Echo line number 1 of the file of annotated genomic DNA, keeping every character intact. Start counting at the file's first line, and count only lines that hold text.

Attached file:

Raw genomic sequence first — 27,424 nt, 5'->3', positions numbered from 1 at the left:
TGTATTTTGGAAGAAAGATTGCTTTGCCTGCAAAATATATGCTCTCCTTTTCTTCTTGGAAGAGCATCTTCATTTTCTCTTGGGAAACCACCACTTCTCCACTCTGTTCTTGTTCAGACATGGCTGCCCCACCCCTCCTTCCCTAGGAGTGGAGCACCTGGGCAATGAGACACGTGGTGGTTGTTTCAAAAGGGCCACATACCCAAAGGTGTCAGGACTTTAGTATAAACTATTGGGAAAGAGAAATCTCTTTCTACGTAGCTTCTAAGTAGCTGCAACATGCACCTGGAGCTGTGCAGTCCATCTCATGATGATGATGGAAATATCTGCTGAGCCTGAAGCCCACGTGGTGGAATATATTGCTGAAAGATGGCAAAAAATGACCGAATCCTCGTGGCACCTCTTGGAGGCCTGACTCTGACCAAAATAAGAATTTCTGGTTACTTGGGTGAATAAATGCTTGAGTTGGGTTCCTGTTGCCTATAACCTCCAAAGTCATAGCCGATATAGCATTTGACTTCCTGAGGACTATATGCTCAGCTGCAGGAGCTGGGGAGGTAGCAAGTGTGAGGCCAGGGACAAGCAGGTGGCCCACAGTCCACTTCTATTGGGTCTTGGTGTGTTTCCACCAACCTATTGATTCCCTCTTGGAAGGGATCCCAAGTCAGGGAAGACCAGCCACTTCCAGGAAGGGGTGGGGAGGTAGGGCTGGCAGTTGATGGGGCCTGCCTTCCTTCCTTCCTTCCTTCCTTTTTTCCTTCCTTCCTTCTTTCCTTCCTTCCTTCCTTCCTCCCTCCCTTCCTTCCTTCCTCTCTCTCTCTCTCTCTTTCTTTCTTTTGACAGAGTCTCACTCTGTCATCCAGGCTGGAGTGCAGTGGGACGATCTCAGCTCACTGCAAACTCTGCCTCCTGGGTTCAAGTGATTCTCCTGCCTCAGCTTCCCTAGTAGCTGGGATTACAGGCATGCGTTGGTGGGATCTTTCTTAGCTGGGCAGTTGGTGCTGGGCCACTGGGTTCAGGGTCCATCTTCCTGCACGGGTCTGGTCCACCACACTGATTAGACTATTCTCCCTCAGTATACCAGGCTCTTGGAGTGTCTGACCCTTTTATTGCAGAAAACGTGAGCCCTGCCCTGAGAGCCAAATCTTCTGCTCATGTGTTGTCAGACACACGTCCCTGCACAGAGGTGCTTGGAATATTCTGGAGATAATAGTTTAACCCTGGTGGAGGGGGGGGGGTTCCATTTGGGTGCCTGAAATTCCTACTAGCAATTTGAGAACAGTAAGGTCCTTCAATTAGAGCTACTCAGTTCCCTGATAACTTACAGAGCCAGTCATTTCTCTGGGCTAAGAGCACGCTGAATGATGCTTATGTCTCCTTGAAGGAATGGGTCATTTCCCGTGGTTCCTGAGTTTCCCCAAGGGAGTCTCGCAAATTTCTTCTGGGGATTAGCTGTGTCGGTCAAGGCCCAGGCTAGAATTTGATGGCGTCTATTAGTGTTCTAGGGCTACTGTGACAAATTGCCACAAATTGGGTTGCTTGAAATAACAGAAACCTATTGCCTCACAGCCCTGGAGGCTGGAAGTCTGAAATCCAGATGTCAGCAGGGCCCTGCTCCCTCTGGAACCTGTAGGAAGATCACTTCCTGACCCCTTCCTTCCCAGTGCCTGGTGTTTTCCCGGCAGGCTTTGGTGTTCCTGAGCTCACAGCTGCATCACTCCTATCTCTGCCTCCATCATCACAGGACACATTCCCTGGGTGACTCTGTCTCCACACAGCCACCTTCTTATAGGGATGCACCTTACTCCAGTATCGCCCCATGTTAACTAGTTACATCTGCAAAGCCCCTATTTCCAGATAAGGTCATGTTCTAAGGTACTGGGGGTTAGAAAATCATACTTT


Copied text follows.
Raw genomic sequence first — 27,424 nt, 5'->3', positions numbered from 1 at the left: